Let’s set the stage: it is 2014. We are in San Francisco, California. This is not some long ago time (or not so long ago really) in some backwoods Podunk town, so I hope you get a sense of place from my limited, but precise descriptors.
I am coming home from an event downtown. I am on my own at this point around 10:00 p.m., and making my way through the Civic Center area. There are a lot of folks around. Unlike me, most of them are not going anywhere. They are making a place for themselves. They are the sense of the place. Most of them see me, and I see them. I don’t have much to offer them but a nod or a smile if they greet me. They respond in kind when they take notice. No one touches me. No one even makes a move toward me in any way.
I get on the train. Once on the train I decide I will get off one stop early and walk home since it is a nice night, and it is not too late.
I get off the train and come up to Mission Street. It is teeming with people, many of whom I have seen before: they inhabit the streets. Interactions are subtle if they happen at all.
I walk one block west so that my walk home will be on the much more well-lit, and let’s face it, bougie Valencia Street. There are hordes of people out on Valencia, but these are different types of people: not really part of the sense of place, but participating in it. Buying it.
I weave in and out as I make my way south the seven blocks I have to get home. People are talking, drunk, loud, funny, clumsy, texting, yelling, high-fiving, queuing, complaining, busy. Between 16th Street and 19th Street I am touched no fewer than three times. Two different times someone puts their hand on me as if they are guiding me through the crowd and once someone smacks (though that sounds harder than it was – taps?) my ass. I keep going, probably at a quicker gait.
I pop into one of my local markets to pick up a couple of things. There are four other people in the market, two pairs. A young Latina and an even younger Latino (she is buying the beer), and two young mixed-race men. One of the young men has a Golden State Warriors shirt draped over his shoulders. It is covered with blood. His pal is explaining to the shopkeeper and the young beer drinkers what happened.
– They kicked us out.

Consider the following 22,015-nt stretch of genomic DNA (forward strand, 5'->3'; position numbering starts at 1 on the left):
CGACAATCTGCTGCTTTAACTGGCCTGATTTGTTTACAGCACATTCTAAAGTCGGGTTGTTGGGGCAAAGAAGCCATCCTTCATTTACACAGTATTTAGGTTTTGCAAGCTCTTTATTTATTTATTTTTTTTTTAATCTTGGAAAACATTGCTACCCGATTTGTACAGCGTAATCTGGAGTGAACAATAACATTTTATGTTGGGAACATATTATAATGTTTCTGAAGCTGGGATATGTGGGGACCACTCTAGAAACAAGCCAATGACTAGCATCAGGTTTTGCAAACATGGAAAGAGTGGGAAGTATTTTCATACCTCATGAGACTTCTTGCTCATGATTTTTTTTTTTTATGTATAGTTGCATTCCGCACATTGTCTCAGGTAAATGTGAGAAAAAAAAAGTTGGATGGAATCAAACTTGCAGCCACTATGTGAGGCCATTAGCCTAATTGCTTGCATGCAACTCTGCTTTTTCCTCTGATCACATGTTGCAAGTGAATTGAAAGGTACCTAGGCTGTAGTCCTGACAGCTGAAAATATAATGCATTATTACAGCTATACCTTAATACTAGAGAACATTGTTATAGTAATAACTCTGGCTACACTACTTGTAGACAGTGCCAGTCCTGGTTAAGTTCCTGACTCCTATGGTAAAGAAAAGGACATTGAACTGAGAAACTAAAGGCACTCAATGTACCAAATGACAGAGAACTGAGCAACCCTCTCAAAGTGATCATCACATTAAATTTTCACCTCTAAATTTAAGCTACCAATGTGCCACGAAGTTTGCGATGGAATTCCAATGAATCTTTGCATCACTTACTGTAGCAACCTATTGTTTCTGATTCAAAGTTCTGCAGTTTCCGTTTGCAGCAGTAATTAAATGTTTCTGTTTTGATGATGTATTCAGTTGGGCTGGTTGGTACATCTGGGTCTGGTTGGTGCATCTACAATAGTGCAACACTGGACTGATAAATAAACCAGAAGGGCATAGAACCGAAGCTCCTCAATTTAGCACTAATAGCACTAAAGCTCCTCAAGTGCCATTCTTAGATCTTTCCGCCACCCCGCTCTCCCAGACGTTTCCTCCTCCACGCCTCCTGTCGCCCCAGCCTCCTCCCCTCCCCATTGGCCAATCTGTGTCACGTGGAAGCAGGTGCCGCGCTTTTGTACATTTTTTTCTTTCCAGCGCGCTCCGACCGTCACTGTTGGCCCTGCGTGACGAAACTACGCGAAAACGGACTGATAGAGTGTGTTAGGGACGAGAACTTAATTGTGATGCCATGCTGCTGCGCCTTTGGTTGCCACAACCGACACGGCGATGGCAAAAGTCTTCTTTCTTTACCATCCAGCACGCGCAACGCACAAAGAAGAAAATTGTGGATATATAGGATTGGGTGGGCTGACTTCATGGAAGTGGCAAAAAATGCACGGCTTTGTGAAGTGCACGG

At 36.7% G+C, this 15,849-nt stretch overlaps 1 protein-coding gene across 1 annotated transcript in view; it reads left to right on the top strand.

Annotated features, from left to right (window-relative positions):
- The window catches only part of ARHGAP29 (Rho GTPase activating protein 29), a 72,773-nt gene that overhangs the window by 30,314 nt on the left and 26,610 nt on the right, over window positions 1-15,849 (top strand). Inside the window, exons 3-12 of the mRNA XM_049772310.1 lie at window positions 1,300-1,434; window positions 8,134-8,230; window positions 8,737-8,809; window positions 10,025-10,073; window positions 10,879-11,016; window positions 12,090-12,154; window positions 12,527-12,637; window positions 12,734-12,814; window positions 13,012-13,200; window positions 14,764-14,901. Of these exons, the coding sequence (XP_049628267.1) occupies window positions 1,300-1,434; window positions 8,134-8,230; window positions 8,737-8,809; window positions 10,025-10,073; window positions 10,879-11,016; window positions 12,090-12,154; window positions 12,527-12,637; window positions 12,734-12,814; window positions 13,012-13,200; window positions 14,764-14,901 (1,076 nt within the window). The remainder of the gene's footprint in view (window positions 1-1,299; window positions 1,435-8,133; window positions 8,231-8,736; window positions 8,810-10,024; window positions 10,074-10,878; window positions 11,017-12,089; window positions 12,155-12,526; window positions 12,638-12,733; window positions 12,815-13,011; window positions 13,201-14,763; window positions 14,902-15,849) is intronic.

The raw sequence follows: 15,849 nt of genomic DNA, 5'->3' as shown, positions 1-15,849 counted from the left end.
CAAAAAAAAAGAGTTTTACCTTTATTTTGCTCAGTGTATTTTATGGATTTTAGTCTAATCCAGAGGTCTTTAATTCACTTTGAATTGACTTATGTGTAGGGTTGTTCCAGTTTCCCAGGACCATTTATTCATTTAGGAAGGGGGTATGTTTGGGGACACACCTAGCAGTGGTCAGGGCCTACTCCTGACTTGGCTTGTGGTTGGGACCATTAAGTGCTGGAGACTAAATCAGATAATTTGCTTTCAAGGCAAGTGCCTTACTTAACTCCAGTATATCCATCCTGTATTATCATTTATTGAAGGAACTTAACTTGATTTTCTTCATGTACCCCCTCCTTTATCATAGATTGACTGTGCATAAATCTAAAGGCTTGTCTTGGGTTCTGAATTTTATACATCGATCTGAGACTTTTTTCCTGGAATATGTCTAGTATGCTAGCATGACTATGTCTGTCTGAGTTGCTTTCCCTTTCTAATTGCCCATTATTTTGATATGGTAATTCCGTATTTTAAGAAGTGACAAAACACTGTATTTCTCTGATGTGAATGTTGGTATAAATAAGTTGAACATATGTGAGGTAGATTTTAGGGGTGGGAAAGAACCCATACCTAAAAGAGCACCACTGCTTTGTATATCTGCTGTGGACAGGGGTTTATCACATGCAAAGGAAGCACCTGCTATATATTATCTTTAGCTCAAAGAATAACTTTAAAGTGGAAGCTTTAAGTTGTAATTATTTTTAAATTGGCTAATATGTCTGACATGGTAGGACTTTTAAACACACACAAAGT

– Yeah, it was so wrong. This guy was hella gay, right? I mean he walked by and he grabbed his ass!
– And we were totally cool, right, we just told him that shit ain’t cool and we were gonna let it go, just went back to our seats and everything.
– But then he did it again! I mean, what the fuck, right? That is hella gay.
– And so we told him we were gonna kick his ass and it started right then.
– And we were like, someone call the police, right? I mean that is assault or some shit like that, right?
– But security was like, nah, and they wouldn’t call no one.
– And then they kicked us out, just to make it easy for them.
The shopkeeper gave all of the right affirmations and nods. The young beer drinkers were, impressed and in agreement: Yeah that shit is fucked up.
“You beat the crap out of someone because he grabbed your ass?” I ask. They look at me:
“Huh.” I say as they walk out.
The shopkeeper says, “That is not right, people should not be touching people,” as he looks at me.
“I just had my ass grabbed walking to this shop, on Valencia Street. Should I have beat the crap out of the person?”
“Nobody should be touching anybody,” he says.
“Do you think that guy would have cared if I grabbed his ass?” I ask. The young beer drinkers laugh, albeit nervously (I am sure wondering what the agitated middle-aged white woman might be up to.)
“No, he probably would have liked it!” says the shopkeeper, before adding, “Nobody should be touching anybody.”
“You know how many girls that guy has probably grabbed?” I ask.
“You’re right,” the shopkeeper says. “Maybe he had it coming,” he adds, “Like karma.”
One of the young beer drinkers laughs and she says, “I know, huh?”
“So it is okay for him to grab a girl’s ass, but because he got touched by a male it is okay to assault that guy?”
“Nobody should be touching anybody,” the shopkeeper says.
“You’re right,” I say.